Joining SES: Tips for Getting Started
What is SES?
Official description: The Senior Executive Service (SES) is comprised of the men and women charged with leading the continuing transformation of our government. This dedicated corps of executives shares a commitment to public service and a set of democratic values grounded in the fundamental ideals of the Constitution. As the leaders of our Federal civilian workforce, Senior Executives strive each day to create a more citizen centered, result oriented Federal Government.
The SES includes most managerial, supervisory, and policy positions classified above General Schedule (GS) grade 15 or equivalent positions in the Executive Branch of the Federal Government.
The Senior Executive Service (SES) Federal Candidate Development Program (Fed CDP) will help Federal agencies meet their succession planning goals and contribute to the Government's effort to create a high-quality SES leadership corps.
Are you thinking about applying for the elite SES ranks or for an SES Career Development Program within the next five years? If the answer is yes, then now is the time to start planning! Like in show business, in government there are no "overnight successes." Instead there can be many unnoticed years of dedicated hard work as you head toward future leadership roles. This concept was illustrated in Rudolph Giuliani's bestseller Leadership, in which the former New York Mayor states that he didn't simply become a great leader on 9/11. Instead he purposefully took on challenges throughout his entire career.
Which employees can start planning to apply for SES?
Federal employees eligible to apply for the government's SES-track Career Development Programs (CPDs) come from the manager and senior technical levels: GS-14 and 15. Others with a five-year plan of their own could begin around GS-12/13.
The best advice to all potential SES applicants is to start writing the Executive Core Qualifications (ECQs) right away.
The Executive Core Qualifications (ECQs) are OPM's tool for assessing whether you have demonstrated the levels of leadership necessary to join the SES to be accepted into an SES Career Development Program.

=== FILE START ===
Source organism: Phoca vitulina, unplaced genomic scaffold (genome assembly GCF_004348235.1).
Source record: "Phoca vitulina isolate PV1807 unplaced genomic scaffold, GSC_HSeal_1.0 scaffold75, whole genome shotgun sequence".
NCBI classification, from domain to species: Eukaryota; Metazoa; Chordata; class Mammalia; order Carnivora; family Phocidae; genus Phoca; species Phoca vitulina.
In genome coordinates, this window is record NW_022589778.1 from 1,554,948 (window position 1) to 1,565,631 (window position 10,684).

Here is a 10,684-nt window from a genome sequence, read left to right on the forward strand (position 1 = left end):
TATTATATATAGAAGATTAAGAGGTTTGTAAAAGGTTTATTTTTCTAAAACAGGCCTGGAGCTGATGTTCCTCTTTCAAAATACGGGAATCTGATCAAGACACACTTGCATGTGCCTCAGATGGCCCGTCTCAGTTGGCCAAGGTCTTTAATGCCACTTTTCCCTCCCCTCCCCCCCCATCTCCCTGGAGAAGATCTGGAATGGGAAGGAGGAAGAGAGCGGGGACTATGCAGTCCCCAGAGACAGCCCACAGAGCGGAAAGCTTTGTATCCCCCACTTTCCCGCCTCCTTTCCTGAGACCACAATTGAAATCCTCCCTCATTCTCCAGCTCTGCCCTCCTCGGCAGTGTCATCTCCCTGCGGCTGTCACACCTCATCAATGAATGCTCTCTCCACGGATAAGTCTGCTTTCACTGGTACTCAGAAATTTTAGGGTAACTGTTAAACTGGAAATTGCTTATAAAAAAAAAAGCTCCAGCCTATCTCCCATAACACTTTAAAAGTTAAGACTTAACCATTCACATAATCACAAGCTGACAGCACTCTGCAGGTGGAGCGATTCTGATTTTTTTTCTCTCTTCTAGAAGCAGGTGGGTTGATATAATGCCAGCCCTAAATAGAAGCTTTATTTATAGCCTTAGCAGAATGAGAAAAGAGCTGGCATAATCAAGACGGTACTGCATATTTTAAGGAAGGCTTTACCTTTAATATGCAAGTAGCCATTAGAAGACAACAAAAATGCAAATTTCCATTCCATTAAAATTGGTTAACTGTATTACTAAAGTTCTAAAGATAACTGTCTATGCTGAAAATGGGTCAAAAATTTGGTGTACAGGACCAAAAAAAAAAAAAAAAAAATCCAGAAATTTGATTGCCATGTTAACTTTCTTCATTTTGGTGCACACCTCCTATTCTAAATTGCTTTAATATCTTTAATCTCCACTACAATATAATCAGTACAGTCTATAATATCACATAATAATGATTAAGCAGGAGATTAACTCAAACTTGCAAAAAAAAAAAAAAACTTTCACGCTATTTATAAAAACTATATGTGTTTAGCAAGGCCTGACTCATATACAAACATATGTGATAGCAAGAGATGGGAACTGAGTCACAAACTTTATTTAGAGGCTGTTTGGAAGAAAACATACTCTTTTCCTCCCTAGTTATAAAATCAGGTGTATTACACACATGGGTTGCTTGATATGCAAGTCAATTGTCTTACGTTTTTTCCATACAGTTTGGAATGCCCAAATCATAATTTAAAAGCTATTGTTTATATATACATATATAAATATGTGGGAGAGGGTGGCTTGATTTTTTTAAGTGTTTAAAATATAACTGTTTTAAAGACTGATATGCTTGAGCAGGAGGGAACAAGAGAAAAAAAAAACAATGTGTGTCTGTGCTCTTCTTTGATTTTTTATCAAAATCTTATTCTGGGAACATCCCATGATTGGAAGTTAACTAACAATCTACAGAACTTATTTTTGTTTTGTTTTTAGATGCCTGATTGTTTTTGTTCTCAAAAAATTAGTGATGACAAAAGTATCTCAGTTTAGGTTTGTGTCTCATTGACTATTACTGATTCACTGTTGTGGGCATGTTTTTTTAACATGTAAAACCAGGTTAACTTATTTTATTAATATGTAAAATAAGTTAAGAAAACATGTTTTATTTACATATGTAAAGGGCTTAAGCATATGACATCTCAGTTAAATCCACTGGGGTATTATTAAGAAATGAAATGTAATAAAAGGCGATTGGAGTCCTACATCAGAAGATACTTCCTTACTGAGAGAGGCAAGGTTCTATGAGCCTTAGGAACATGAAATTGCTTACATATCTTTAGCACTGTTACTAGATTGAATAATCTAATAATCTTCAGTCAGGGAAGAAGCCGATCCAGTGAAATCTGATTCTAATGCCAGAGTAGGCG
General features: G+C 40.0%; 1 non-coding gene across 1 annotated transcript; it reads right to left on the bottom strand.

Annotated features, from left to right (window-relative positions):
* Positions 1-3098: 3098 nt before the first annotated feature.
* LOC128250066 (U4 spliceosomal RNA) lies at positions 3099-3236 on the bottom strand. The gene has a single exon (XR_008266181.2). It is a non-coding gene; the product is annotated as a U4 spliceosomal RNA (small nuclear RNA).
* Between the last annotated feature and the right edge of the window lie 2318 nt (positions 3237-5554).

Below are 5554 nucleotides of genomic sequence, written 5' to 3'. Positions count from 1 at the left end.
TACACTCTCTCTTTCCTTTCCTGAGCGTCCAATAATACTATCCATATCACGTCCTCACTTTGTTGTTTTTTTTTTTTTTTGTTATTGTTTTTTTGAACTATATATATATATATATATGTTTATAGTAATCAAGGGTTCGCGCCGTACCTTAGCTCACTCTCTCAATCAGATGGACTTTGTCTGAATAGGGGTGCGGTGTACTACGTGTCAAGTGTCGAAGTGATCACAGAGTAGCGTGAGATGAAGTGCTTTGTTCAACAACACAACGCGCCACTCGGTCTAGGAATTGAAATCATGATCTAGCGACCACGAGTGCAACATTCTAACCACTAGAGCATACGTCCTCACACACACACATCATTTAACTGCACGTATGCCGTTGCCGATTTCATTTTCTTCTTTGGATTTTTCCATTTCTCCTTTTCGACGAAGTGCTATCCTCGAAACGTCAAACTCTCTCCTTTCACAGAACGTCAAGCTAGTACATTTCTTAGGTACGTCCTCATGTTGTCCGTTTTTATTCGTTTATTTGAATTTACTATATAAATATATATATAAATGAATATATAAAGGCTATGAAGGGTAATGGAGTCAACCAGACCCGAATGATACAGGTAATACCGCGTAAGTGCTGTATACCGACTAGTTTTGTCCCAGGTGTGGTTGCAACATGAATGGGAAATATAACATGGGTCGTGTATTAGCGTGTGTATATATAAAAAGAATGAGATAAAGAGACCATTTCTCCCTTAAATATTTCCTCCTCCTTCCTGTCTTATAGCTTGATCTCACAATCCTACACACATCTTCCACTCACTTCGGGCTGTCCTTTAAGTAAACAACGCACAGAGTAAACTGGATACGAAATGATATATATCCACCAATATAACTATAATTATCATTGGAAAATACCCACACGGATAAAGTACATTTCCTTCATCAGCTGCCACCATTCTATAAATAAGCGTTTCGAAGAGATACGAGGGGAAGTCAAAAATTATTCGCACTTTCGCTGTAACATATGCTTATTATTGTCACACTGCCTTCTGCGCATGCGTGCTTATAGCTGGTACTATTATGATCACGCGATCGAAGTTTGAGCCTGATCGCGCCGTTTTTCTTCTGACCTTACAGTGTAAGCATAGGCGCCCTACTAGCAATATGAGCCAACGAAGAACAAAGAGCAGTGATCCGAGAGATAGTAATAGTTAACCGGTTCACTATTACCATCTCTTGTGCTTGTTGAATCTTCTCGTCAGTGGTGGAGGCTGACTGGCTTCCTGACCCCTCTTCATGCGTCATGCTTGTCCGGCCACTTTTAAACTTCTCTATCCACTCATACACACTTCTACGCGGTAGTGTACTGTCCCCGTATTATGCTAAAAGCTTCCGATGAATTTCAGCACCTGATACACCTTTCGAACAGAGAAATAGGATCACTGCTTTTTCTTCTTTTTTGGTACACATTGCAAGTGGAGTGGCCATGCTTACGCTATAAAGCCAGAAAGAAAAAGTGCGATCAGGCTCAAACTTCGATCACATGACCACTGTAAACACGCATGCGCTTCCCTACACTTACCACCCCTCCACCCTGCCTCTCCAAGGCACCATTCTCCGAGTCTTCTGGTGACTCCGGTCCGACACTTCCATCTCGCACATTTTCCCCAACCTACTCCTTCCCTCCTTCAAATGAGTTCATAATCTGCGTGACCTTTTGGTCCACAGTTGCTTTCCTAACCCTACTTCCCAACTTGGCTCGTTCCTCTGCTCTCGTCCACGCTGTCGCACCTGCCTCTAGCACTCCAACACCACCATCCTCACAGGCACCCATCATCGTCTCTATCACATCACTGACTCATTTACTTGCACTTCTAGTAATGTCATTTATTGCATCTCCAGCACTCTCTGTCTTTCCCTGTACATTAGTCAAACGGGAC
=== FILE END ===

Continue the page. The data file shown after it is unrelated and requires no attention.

If you start writing your ECQs now, you can also use this as an important self-assessment tool. "This way, you can begin to look at what's missing according to the Office of Personnel Management's required 28 leadership competencies," advised Diane Hudson Burns, co-author, The New SES Application.
The practical reason for this self-assessment is that you're going to have to prove your SES worthiness with specified types of real-life examples. If you are lacking some of the real-life examples, then you need to fill in the gaps over the next several years by seeking career opportunities to help you achieve your goal. This exercise will literally help you plan your climb.
The ECQs are your Past Performance.
ECQs are broken into 5 separate leadership competencies (see the list below). You need to write two examples for each of the ECQs from your past work experience which show that you already demonstrate a particular leadership competency. If you have managed a program, changed an organization, lead staff through difficult times, worked through a changing budget, or developed a new partnership, then you have some excellent accomplishments to start writing your ECQs. Consider these ECQ descriptions and questions to help you prepare to write your ECQs:
- ECQ #1 -- Leading Change: This competency is about leading change, not just implementing change. It demonstrates creativity and strategic thinking. Ask yourself, "When did I lead change? Why was change needed? What was my role in the change?" Remember, this is not about what your department did, but what you did to lead change.
- ECQ #2 -- Leading People: The second ECQ centers on the ability to lead people toward meeting the organization's vision. Your example might address conflict management, leveraging diversity, or implementing career development. Ask yourself, "Who did I lead? What was going on with them? What were the challenges of their jobs?"
- ECQ #3 -- Results Driven: The third ECQ relates to action, staying on task, following up, and being driven by the desired results. Top leaders are very results driven, like Giuliani was as New York's mayor.
- ECQ #4 -- Business Acumen: To tackle this qualification, you need three "hats" -- leading finances, human capital, and technology. This can be the toughest ECQ. Government people tend to think about programs and policies, rather than business. But think of contracts, procurements and budgets for finance, restructuring, recruitment and training for people, and security, IT security and automation for technology.
- ECQ #5 -- Building Coalitions: The fifth ECQ is about partnering, political savvy, influencing and negotiating. Ask yourself, "How well do I partner with other organizations to achieve goals? How well do I communicate with them? How well do I work with others?"
Writing your ECQs is like writing your own executive leadership book about what you have accomplished. It's an important exercise that can result in increased confidence in your achievements and an impressive resume. The ECQs are also important talking points for your next behavior-based interview. For instance: What is your best accomplishment for 2011? Write it down and share it with your best friend or co-worker!
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